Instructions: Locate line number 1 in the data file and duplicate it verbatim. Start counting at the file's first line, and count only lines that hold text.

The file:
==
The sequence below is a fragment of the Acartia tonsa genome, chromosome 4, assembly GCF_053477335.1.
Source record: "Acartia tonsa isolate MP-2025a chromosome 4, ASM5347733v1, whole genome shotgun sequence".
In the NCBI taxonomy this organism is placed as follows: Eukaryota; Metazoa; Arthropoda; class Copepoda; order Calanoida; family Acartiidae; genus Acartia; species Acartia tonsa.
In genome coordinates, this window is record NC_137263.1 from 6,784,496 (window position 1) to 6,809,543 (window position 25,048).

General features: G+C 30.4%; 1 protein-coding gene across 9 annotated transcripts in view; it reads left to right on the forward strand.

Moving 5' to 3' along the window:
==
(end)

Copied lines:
The sequence below is a fragment of the Acartia tonsa genome, chromosome 4, assembly GCF_053477335.1.